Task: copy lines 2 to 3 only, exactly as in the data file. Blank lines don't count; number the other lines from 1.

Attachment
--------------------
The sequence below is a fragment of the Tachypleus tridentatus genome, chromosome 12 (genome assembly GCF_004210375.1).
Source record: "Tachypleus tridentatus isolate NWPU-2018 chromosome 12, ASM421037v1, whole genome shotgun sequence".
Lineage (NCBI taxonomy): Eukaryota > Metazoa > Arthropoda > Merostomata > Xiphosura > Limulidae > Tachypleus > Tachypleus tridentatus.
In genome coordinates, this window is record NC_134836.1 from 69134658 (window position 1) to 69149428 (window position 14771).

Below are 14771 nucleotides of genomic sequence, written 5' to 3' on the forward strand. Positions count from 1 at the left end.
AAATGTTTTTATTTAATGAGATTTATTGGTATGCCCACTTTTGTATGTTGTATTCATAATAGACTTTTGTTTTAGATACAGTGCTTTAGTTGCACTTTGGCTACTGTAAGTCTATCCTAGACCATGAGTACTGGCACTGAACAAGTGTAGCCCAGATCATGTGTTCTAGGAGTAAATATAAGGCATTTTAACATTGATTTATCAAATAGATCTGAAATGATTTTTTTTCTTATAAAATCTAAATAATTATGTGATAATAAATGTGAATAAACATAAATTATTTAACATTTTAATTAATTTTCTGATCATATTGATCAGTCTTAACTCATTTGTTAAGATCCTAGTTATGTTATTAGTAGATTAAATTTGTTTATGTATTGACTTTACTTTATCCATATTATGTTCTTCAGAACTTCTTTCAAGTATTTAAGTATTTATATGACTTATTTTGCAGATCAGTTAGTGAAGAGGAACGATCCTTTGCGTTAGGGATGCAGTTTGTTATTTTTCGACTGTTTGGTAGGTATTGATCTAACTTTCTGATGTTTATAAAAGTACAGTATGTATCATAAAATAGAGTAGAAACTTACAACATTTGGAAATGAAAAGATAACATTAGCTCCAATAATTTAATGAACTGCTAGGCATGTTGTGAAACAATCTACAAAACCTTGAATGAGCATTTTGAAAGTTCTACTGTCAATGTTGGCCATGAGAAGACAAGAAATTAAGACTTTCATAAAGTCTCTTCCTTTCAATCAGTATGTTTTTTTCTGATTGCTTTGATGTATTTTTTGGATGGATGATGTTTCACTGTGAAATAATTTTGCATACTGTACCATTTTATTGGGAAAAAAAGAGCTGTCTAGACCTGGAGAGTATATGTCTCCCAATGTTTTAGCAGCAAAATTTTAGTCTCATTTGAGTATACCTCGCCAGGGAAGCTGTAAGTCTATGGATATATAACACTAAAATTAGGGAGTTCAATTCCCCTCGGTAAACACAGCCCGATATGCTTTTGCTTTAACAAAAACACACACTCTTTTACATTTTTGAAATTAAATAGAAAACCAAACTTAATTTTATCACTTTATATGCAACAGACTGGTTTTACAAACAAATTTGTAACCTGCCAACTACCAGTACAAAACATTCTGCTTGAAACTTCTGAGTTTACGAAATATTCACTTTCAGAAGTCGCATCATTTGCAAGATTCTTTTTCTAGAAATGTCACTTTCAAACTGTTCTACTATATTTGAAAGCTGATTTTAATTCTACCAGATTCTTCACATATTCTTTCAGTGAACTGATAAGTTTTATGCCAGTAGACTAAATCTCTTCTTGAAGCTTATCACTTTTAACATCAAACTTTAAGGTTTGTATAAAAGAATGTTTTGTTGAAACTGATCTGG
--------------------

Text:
Source record: "Tachypleus tridentatus isolate NWPU-2018 chromosome 12, ASM421037v1, whole genome shotgun sequence".
Lineage (NCBI taxonomy): Eukaryota > Metazoa > Arthropoda > Merostomata > Xiphosura > Limulidae > Tachypleus > Tachypleus tridentatus.